|Art by Tyler Edlin|
“A Martyr’s Art” by J.P. Sullivan (9206 words)
No Spoilers: Chalcedony is a Martyr, chosen by a dead god to have the ability to take on the wounds or ailments of others, up to and including their deaths. It’s something that’s carefully controlled, with the rich and powerful getting a Martyr in exchange for security for the Martyr’s family. For Chalcedony, a former pit fighter, it means that her brother can go to a prestigious academy, but she has to serve a man who is cruel to her and takes her life for granted, making her take on his wounds down to his hangovers. When a ship of his gets impounded, though, it sets off a string of events that could send the whole city into chaos. And, of course, it puts Chalcedony right in the middle of the mess, with plots within plots swirling around her. Tightly paced and with a deep world building, the story works in themes of freedom, harm, and choice.
Keywords: Wounds, Martyrs, Poisons, Duels, Siblings, Gods, CW- Slurs
Review: I like the way that the Martyrs work in this story, that they can take wounds and other ailments but ultimately don’t have much freedom. They are controlled by a religion that sees no harm in the rich using them for personal profit. Which for me speaks quite clearly to how this would go, where Martyrs tend to come from the poorer people and are used up as a resource. Chalcedony is no stranger to this, but she does have a hope of rising out of it, of helping her brother into a better life and maybe, perhaps, not dying herself. At least not for the abusive asshole she’s working for currently. There aren’t, however, an abundance of nice people in the story, which borders on rather grim and gritty (which I don’t mind though there is some language that’s probably worth a content warning). Still, it’s more of an action adventure with political moments, where Chalcedony has to navigate a very complicated situation with her hands mostly tied because she’s expected to just accept the decisions of others. And that is where I feel the story makes a lot of its statement, in showing how the Martyr’s are shown as supposed to accept the demands on them because of religion, when really it’s power and money that dictate who is saved and who is not. And Chalcedony, ultimately, sees that in such a situation sometimes the best that can be done is to wield that same power in better ways. Might for right, essentially, is sometimes the most practical way forward. And it’s a fun and thrilling adventure and a fine read!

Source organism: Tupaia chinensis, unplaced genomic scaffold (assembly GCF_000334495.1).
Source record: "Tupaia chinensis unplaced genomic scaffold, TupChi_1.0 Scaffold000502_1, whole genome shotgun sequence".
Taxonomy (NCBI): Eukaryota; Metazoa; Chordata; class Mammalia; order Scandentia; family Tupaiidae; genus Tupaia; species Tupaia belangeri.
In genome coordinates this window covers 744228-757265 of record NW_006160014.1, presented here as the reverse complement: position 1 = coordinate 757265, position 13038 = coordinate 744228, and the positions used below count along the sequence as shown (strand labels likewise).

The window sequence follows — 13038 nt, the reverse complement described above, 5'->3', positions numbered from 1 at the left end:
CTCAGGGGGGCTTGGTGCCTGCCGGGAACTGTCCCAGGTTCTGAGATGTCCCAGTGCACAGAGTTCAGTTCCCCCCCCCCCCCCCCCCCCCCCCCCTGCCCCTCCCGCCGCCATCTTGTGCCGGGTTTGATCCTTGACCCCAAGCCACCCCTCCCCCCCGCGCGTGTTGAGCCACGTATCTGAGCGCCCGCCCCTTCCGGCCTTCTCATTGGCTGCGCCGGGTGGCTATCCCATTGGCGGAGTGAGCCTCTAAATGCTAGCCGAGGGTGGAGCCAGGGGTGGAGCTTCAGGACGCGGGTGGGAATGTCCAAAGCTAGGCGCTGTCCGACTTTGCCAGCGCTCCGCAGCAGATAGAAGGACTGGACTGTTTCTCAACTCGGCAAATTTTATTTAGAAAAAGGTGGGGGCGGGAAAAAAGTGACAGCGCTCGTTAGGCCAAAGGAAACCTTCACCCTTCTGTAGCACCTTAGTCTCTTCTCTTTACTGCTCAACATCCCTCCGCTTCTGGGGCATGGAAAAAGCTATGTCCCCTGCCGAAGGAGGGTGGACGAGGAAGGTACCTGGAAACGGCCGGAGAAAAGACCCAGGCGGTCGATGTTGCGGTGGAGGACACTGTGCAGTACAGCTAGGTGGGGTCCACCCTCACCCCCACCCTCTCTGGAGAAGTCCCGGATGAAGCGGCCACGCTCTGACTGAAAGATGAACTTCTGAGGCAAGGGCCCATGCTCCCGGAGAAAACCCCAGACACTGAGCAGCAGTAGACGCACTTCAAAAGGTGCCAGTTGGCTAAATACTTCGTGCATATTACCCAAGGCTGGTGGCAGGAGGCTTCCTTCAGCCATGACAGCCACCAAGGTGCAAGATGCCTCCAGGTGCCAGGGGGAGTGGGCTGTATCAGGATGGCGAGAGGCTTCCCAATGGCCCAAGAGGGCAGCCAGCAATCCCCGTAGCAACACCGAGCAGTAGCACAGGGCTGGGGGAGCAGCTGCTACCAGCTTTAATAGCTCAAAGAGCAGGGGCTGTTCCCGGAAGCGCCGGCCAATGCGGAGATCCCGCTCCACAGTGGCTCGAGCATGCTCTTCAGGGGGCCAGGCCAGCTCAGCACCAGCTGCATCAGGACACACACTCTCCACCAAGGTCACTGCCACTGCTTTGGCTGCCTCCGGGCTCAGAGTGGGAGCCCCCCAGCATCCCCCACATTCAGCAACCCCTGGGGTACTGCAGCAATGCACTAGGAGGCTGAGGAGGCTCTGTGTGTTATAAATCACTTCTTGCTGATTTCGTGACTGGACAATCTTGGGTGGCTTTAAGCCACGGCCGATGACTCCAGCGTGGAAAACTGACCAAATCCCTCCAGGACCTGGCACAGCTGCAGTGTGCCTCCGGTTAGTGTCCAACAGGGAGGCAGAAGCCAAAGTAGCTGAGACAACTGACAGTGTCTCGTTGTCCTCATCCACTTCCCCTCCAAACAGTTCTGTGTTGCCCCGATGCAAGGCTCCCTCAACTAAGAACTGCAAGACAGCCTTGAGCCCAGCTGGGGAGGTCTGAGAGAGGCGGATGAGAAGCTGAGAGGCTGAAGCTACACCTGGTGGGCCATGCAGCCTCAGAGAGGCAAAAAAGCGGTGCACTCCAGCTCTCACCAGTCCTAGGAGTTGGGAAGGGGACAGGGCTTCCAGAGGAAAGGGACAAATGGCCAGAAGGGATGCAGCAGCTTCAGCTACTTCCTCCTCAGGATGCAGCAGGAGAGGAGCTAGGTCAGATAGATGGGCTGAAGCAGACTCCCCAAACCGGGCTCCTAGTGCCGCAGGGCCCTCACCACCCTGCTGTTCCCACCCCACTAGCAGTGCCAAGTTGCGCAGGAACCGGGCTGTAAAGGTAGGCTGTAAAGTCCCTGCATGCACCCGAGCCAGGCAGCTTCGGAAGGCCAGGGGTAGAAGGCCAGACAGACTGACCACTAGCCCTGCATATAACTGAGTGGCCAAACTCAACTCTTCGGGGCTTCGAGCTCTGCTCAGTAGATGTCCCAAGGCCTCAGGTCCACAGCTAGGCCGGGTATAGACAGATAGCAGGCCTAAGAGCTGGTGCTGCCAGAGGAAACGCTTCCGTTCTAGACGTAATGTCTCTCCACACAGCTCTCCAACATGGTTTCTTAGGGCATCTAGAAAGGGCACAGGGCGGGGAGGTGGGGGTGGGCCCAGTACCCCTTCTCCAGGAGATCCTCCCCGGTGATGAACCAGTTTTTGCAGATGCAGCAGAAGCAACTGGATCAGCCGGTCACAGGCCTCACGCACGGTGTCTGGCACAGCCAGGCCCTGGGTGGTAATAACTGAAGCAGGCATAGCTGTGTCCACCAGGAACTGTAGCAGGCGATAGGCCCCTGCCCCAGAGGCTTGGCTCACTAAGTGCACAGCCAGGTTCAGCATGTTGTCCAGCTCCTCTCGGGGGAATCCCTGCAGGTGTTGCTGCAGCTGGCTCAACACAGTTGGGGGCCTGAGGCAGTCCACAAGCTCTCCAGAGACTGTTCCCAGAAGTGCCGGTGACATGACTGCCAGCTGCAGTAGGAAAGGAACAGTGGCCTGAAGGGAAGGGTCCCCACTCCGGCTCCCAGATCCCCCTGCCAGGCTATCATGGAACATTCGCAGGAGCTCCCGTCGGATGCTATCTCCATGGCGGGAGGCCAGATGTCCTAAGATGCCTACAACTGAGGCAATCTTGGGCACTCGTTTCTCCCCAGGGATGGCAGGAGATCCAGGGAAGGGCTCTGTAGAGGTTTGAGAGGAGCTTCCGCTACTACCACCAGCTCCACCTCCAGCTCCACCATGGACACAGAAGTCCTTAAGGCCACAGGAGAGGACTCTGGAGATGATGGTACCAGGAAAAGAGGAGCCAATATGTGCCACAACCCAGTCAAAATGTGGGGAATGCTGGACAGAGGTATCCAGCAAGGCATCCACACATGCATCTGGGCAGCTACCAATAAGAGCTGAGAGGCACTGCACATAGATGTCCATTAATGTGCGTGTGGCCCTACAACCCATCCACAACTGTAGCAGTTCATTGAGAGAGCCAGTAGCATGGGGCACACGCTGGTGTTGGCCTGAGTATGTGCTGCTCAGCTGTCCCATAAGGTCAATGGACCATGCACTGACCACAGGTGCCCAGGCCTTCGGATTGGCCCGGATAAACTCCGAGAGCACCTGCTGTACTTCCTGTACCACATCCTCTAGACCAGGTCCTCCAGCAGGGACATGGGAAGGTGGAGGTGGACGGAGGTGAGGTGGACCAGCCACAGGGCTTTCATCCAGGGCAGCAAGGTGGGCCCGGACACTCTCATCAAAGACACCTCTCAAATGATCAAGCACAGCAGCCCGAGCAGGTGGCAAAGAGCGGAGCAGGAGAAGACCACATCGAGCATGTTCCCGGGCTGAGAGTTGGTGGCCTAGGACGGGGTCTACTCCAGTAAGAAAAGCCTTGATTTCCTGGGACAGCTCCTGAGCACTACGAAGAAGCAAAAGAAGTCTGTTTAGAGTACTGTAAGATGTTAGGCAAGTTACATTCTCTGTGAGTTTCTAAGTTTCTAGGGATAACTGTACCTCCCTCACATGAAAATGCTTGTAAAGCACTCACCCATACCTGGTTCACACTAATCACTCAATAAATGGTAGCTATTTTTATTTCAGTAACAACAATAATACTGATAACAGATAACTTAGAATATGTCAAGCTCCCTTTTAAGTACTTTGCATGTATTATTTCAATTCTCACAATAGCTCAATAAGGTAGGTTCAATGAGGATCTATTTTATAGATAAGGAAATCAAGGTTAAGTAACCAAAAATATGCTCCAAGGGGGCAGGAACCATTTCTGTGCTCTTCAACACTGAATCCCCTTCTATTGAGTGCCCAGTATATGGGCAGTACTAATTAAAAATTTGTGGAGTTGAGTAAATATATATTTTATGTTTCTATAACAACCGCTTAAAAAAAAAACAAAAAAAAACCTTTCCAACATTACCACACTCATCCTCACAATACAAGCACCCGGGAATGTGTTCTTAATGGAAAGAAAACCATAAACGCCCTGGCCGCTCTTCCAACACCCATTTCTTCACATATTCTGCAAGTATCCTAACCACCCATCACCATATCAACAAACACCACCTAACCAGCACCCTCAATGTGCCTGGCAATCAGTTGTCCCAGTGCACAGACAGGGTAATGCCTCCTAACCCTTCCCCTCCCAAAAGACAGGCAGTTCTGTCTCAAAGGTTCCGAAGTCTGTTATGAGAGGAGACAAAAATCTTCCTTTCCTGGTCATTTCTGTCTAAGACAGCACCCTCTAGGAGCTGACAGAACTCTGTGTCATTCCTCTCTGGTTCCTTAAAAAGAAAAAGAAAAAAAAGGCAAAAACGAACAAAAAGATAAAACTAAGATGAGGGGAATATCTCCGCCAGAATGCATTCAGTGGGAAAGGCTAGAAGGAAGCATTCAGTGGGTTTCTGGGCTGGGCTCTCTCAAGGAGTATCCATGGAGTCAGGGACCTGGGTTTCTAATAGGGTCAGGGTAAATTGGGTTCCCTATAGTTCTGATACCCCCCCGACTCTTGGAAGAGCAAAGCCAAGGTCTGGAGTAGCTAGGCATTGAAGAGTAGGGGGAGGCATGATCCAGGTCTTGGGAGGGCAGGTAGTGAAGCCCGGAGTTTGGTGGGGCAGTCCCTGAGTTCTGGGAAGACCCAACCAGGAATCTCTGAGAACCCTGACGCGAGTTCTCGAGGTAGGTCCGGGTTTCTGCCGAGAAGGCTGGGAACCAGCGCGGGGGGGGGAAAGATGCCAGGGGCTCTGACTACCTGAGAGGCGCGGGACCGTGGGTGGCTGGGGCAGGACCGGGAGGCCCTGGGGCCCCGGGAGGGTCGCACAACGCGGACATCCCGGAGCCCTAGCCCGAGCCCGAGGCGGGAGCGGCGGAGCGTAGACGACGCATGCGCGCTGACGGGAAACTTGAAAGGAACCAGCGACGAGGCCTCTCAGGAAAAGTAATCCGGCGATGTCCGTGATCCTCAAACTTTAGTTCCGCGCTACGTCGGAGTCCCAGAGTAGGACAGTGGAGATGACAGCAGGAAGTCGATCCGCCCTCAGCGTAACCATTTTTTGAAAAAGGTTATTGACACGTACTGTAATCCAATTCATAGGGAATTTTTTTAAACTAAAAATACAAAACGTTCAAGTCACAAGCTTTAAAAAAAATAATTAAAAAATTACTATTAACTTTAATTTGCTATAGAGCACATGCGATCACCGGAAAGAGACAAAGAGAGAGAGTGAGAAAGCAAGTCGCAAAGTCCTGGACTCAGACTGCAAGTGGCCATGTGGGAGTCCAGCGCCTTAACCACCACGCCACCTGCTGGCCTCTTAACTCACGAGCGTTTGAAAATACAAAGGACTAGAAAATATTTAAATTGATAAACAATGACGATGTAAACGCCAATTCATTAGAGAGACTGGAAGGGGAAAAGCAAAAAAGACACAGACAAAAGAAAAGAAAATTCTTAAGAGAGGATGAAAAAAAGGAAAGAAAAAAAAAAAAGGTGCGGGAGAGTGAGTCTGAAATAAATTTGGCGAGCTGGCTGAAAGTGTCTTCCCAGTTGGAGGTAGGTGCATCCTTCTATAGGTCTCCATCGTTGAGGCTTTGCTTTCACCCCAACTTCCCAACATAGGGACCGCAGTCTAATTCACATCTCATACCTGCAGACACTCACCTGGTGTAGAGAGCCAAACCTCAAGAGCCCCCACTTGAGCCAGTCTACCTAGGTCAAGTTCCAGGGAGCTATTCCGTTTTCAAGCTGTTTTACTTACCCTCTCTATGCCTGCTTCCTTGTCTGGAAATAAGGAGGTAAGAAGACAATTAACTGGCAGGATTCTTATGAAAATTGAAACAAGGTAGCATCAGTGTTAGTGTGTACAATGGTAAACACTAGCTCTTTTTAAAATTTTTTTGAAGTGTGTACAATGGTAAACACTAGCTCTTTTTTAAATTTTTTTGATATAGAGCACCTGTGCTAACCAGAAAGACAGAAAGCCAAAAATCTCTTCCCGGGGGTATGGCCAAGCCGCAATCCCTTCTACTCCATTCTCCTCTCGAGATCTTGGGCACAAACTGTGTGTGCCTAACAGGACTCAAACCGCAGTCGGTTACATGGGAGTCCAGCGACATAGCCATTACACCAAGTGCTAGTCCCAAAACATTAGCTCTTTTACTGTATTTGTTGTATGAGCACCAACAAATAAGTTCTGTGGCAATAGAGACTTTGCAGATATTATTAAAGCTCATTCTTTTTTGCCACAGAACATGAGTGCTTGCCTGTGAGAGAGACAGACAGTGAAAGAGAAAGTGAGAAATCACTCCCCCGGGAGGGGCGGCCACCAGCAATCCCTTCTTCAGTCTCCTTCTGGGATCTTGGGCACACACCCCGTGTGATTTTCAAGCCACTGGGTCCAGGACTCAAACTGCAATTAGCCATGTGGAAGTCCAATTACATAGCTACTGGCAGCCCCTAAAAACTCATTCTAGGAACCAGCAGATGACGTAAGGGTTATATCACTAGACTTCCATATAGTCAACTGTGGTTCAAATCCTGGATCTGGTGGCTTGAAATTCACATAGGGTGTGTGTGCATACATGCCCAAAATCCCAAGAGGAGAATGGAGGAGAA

“A Circle of Steel and Bone” by R.K. Duncan (7614 words)
No Spoilers: Meinrad is a Christian knight in command of a fortress in what is supposed to be a fairly peaceful land. One where the locals have mostly been converted to Christianity and otherwise done with open fighting, though many of the other knights under Meinrad don’t seem to believe it and want more violence, more slaughter. It’s the knights, though, that have to deal with grisly murder when one of their own is found dead. And as the mystery of what happened to him deepens, the situation in the fort and surrounding village goes from bad to worse. The piece captures a feel of exhaustion, Meinrad older and wanting to be done with battle and horrors but pulled back in by this new threat. It’s interesting and slowly builds up its horror, which arrives with plenty of pomp and circumstance...and blood and gore.
Keywords: Crusades, Religion, Monsters, Wood, Smoke, Murder, Mysteries
Review: The story begins as a sort of historical murder mystery, with Meinrad cast as thr reluctant detective (with much more detective-y Ratibor playing the helpful assistant). And I like the feel of Meinrad, old and tired and just serving out the last of his use in a place that’s supposed to be peaceful. Only it turns out that this campaign to bring Christianity to the world has woken something that had long been kept trapped. So as the mystery progresses, the piece takes on a more supernatural feel, where the killer definitely isn’t a regular person. And once that part of the story really gets going, the mood shifts. Before then, the focus is on age and on the precarious hold that Meinrad has on the situation. On his men, many of whom want blood, want to enjoy in despoiling the locals. And he wants to live up to the ideals of his faith. Only it becomes obvious that there’s no real way of avoiding the ways that his faith has impacted this place. The violence of it, the way it tries to suppress the local faiths. The local superstitions. Except, of course, that not everything turns out to be strictly fantasy. And by not respecting the locals and their stories, by stripping them of their wealth, the knights accidentally unleash their own destruction. The fighting is tense and action-packed and well rendered. And again, the feeling of tiredness, of exhaustion, is captured well, following Meinrad as he slowly realizes what he has to do, what defeating this creature will take. And it’s a creepy and great read!